German Shepherd and Alsatian are different: A German Shepherd is a type of dog. During World War I, it was renamed Alsatian Wolf Dog in England due to anti-German sentiment. In time, “Wolf Dog” was dropped and the usage spread to the Commonwealth (of which we are a part). So they are basically synonyms (something like the British versus American usage). However in India, I’m told by dog owners, “No this is not a German Shepherd, but an Alsatian.” (Or the other way round) In various versions, one is supposed to be blacker than the other or larger than the other or…

Two into two is four: How many times does two go into two? Once, right? Then how in heaven’s name is “two into two four”?

Then there’s the good ole good name (got from shubh naam) and creations like airdash and prepone. In my school, to bunk a class was to “dishu” it, whatever that meant. “I dishued class today” “Why did you dishu?” Nobody knows how that originated. Even the teachers used it! Another teacher used to ask us to open the windows to let the climate in. The same guy called the physics department his residence. So I guess every school, college and neighbourhood in India must have dozens of such gems tucked away.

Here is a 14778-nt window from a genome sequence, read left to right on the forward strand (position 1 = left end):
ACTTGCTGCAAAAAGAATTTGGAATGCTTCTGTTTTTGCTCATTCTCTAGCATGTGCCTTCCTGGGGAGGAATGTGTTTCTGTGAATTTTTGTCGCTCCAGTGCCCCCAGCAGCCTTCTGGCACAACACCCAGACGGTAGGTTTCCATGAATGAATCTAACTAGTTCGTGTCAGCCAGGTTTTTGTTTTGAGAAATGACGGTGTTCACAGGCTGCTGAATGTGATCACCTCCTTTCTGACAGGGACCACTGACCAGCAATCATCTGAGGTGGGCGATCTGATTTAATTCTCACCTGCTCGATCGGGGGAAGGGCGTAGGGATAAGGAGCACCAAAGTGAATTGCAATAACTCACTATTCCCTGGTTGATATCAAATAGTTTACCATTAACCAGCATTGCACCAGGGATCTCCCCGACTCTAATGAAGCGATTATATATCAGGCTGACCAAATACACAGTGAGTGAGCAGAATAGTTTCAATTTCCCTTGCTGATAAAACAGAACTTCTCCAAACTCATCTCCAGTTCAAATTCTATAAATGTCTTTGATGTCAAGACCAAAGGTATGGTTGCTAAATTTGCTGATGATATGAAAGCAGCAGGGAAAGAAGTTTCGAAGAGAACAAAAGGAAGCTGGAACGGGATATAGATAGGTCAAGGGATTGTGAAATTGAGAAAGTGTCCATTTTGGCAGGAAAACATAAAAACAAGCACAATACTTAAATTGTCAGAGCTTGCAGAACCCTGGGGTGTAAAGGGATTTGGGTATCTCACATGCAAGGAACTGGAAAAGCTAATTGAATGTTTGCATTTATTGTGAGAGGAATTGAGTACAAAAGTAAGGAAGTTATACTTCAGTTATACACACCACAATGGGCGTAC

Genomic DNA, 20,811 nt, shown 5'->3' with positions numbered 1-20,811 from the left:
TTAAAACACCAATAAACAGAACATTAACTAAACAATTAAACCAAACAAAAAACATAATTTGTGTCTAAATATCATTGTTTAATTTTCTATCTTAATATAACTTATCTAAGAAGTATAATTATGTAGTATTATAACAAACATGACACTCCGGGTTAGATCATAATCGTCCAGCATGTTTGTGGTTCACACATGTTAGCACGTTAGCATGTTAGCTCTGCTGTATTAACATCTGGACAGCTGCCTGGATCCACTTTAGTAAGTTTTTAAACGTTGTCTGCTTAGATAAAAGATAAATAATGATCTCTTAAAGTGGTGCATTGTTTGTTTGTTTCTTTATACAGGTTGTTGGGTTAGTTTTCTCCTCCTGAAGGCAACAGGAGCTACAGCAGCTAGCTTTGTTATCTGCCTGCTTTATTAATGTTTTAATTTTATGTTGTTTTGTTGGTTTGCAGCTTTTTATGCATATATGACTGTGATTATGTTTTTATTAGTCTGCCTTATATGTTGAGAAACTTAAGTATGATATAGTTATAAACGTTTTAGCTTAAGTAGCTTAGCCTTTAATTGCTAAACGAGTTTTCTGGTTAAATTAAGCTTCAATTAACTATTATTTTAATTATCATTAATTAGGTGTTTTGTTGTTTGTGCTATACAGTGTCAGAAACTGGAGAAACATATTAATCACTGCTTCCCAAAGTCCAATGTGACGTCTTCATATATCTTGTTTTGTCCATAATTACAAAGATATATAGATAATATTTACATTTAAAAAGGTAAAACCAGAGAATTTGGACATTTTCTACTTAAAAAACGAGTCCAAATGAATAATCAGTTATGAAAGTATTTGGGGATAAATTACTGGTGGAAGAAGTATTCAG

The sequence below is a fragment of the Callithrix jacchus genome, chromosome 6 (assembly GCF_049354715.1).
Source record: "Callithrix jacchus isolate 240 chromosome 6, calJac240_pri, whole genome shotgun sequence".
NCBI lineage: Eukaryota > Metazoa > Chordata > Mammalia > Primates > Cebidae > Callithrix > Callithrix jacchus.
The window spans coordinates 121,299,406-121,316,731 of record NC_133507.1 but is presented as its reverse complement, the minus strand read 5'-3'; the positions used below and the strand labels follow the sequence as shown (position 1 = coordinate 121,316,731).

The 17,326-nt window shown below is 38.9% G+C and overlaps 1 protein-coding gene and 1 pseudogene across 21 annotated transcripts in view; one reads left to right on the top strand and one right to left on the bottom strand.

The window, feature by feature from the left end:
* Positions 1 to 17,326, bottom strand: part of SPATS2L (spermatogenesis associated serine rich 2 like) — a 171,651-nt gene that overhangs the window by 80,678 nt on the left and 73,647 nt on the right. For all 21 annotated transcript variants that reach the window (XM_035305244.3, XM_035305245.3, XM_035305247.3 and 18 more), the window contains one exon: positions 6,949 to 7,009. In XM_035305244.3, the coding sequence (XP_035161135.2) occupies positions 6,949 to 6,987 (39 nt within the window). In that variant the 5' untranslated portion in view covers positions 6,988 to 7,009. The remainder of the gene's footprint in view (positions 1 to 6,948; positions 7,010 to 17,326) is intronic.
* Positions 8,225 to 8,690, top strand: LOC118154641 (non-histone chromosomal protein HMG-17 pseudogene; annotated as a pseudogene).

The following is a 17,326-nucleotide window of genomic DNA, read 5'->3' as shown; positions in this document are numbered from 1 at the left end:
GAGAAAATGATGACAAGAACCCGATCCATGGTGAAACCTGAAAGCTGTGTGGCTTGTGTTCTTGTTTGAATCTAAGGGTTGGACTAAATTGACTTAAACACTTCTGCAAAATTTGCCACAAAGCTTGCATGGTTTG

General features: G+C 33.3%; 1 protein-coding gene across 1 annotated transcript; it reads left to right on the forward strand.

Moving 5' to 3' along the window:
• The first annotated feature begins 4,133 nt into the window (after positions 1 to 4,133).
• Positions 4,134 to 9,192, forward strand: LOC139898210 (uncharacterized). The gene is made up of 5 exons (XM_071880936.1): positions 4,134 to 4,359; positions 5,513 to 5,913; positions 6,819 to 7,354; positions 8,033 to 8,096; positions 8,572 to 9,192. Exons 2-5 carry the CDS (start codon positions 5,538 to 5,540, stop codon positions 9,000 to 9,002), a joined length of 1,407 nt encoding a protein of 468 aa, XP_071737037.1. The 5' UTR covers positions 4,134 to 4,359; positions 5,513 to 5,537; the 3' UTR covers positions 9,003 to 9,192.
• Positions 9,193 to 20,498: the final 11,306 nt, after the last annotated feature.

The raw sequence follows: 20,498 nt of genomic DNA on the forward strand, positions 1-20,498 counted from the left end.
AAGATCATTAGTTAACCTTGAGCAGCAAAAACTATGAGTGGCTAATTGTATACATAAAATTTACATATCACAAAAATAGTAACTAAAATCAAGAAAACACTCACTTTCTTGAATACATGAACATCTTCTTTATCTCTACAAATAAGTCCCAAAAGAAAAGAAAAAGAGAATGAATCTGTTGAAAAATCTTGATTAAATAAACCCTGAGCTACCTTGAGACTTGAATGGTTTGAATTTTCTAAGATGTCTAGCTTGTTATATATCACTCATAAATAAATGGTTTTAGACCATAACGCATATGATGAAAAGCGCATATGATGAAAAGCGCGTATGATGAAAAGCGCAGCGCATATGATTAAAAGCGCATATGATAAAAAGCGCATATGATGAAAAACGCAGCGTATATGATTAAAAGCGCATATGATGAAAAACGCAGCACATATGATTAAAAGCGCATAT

Which brings me to the “The Indian English Snowflake Rule”…

Just as no two snowflakes are alike, no two Indians have the same English.

© Sunil Rajguru

14 thoughts on “6 Indian usages of English I can’t understand…

  1. These small things go unnoticed in our daily lives..but, very true.
    and am sure there are much more of these if given careful attention.

    Cool writing Sunil :-)


  2. What a lovely compilation of oh-so-nice observations! Plus your writing made it all the more interesting. Way to go!


  3. wow..!!!
    i was so embarrassed when i read about “@” but it is so true…
    i really enjoyed reading you.
    hope to read more of u

    regards purnima

  4. Hay Sunil,
    You know the “disu” is shortened form for “deceive” so in expansion it meant – I deceived the class today- I know a strange way to express – I bunked the class today. It was one those gems we used in school like this one – “I grumbled to my senior” – as phrase used to describe talking back with supposed disrespect and being disobedient.